Ryan received his BA from Hope College in Inner Asian history and philosophy and did his graduate work at the University of Detroit where he studied phenomenological ontology. He is a Kentucky Colonel and his reputation and experience as a chili authority won him a seat on the International Chili Society’s board of directors. He has also served on the Advisory Board of the Department of Marketing and Supply Chain Management at Michigan State University’s Eli Broad College of Business.

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  • Posted on: 03/17/2017

    Will Uniqlo beat Zara with speed and customer focus?

    Zara clearly has prime mover advantage and Uniglo has already made some serious missteps so I guess I'd have to give the nod to Zara. But, that said, they are pitching toward very different markets so there is no reason to believe that -- if Uniqlo can actually course correct -- there isn't room for both of them.
  • Posted on: 03/17/2017

    Should retailers obsess about e-mail blast timing?

    I'm in the pro-content category. To be effective your email needs a great headline and hopefully an intriguing offer. Otherwise it's just spam -- no matter what day or what time you send it.
  • Posted on: 03/17/2017

    Are Amazon’s boxes prime ad real estate?

    Just because you can doesn't mean you should ... or if you feel compelled to, you shouldn't be promiscuous about it. The occasional (non-Echo) messaging on an Amazon box makes a statement. Using those boxes as mini-billboards means they'll get slightly less attention than traditional direct mail did. If I were Amazon I'd limit the usage, charge a fortune for it and donate the proceeds to charity. The last thing any shopper needs is more unwanted messaging inside or outside of the packages they receive.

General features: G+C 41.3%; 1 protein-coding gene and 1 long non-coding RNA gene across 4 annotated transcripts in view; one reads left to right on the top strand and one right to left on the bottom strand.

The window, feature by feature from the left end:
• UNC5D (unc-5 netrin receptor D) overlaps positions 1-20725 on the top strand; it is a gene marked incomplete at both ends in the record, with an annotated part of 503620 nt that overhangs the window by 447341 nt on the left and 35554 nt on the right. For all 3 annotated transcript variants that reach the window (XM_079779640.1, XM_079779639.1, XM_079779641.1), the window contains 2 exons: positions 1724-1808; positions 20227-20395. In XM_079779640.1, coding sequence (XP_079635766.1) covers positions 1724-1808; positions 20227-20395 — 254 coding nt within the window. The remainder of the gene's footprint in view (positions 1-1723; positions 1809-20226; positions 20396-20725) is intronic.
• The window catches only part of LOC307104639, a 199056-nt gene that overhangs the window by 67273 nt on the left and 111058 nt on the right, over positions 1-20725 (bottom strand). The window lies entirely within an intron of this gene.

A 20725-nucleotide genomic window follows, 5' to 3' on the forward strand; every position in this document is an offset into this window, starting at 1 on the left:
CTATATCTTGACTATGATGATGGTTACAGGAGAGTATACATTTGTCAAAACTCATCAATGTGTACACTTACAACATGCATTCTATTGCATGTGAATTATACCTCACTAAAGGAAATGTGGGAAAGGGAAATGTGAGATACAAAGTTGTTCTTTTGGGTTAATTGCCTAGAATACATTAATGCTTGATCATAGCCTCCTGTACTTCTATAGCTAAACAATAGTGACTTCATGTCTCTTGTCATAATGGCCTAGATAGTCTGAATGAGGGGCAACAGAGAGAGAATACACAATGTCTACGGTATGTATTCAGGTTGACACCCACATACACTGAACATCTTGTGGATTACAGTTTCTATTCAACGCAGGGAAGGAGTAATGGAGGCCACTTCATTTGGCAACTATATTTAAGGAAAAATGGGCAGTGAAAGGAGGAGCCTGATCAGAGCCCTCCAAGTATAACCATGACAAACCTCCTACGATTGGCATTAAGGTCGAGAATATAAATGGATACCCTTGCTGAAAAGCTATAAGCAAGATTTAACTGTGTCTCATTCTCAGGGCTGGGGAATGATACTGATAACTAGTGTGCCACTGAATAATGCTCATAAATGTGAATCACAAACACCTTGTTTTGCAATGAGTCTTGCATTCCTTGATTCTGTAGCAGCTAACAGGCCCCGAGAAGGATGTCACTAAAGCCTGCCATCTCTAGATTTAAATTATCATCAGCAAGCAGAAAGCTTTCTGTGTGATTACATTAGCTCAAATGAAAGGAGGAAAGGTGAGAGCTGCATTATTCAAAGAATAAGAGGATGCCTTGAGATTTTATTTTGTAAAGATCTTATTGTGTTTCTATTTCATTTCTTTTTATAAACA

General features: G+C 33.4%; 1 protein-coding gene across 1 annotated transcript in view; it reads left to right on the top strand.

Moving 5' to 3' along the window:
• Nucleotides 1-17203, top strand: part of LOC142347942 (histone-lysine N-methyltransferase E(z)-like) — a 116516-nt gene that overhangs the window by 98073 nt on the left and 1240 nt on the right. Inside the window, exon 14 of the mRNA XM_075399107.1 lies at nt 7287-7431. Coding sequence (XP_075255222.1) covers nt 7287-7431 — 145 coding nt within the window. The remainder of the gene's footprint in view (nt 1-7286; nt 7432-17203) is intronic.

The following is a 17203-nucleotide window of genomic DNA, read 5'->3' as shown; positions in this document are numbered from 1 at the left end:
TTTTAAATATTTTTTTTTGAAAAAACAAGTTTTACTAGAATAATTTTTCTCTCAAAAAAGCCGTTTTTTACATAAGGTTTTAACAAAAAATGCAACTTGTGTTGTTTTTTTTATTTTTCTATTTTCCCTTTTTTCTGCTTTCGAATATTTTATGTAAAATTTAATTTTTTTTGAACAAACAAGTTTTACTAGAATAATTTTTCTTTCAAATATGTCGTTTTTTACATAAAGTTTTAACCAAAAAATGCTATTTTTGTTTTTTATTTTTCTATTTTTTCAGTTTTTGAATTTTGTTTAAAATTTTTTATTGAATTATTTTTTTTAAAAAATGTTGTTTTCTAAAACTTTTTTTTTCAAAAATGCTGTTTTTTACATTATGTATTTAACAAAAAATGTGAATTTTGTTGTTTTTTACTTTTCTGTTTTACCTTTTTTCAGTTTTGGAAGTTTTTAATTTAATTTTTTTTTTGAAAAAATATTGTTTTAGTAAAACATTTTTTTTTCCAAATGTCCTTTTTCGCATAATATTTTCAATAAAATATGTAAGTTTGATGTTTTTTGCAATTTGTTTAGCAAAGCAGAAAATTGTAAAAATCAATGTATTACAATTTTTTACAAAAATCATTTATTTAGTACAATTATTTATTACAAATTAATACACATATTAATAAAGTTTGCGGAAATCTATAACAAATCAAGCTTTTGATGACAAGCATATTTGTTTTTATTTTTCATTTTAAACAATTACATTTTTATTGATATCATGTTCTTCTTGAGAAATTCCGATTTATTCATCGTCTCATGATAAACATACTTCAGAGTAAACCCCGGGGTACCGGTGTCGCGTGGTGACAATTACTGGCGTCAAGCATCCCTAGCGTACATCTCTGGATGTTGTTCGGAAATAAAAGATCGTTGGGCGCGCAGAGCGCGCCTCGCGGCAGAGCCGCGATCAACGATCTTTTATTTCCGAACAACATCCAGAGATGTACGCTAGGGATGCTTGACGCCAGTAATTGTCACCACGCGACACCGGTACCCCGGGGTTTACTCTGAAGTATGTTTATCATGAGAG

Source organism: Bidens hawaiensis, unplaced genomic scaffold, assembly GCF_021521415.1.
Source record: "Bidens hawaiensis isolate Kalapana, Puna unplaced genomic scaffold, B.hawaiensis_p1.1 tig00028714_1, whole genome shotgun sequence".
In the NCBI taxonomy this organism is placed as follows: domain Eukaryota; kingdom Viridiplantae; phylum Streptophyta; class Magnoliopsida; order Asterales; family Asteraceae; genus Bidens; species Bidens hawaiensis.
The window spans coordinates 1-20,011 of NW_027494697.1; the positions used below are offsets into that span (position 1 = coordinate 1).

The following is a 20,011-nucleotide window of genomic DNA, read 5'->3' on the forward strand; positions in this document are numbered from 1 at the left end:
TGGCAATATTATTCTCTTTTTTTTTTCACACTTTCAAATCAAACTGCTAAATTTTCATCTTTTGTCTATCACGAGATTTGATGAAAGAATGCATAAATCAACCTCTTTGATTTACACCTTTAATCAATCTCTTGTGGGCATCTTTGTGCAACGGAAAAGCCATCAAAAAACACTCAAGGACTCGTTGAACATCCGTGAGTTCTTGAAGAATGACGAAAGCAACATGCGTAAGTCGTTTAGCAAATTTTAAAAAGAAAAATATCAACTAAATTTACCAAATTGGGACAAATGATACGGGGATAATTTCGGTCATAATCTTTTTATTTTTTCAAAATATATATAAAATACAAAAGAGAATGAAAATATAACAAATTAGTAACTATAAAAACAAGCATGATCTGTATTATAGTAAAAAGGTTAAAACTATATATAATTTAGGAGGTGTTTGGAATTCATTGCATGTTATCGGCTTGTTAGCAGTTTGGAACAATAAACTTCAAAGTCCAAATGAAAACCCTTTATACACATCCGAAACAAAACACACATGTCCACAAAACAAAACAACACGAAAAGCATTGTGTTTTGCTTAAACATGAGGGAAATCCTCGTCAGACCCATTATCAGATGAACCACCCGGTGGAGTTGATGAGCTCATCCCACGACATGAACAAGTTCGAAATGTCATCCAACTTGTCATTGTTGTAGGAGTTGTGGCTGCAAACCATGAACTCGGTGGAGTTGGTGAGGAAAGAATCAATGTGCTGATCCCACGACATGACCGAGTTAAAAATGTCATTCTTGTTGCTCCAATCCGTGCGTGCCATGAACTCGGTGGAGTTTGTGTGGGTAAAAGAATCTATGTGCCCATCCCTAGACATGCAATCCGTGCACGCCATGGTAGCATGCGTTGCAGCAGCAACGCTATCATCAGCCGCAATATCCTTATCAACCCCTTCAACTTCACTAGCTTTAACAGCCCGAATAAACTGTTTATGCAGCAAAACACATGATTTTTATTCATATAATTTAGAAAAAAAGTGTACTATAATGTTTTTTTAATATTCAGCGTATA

• Posted on: 03/16/2017

    What will Walmart do with its newest acquisition, ModCloth?

    To me, culture is the issue. The acquisition itself makes sense. The clothes seems like they will fit the Walmart shopper's lifestyle and taste, it probably expands their customer base a little in the right direction and it helps further round out their digital portfolio. But ... that still leaves the culture issue. It's too early to say definitively but it will be interesting to see if Walmart builds two cultural models -- one traditional, the other more digitally-oriented in attitude, thinking and work roles and rules. That might work although it leaves you with the "us and them" problem. Forcing digital folks to think like brick-and-mortar retailers probably isn't a good idea and I'm not sure reversing the cultural model works much better. But Walmart is resilient, so maybe they will be the first retailer to create a true multi-channel culture. If they are, they will be even harder to stop.
  • Posted on: 03/16/2017

    Can UPS fly past Amazon in drone delivery?

    Can we be practical for just a minute? If UPS gets a drone fleet, FedEx will follow quickly with its own drone air force. Then if the Amazon idea is really anything more than a way to keep stirring the competitive pot and getting free media attention, we add their delivery squadrons. Then if the USPS gets involved with their drones ... well ... the sky will be full of drones, accidents will inevitably happen, somebody will be hurt or killed and the Drone Wars will come to a crashing (sorry, couldn't help it) halt. The answer to the last mile problem is probably not to have a sky full of packages parachuting down on unsuspecting citizens as they try to go about their business. So UPS can try to gain competitive advantage but unless they can monopolize access to drone flight routes it won't give them a sustainable advantage. If there is going to be a clear "winner" in this space it will be a company that develops a proprietary last mile solution that -- in some way -- can't be cloned by the competition. Drones just don't fit into that category.
  • Posted on: 03/16/2017

    Does Neiman Marcus make sense for Hudson’s Bay?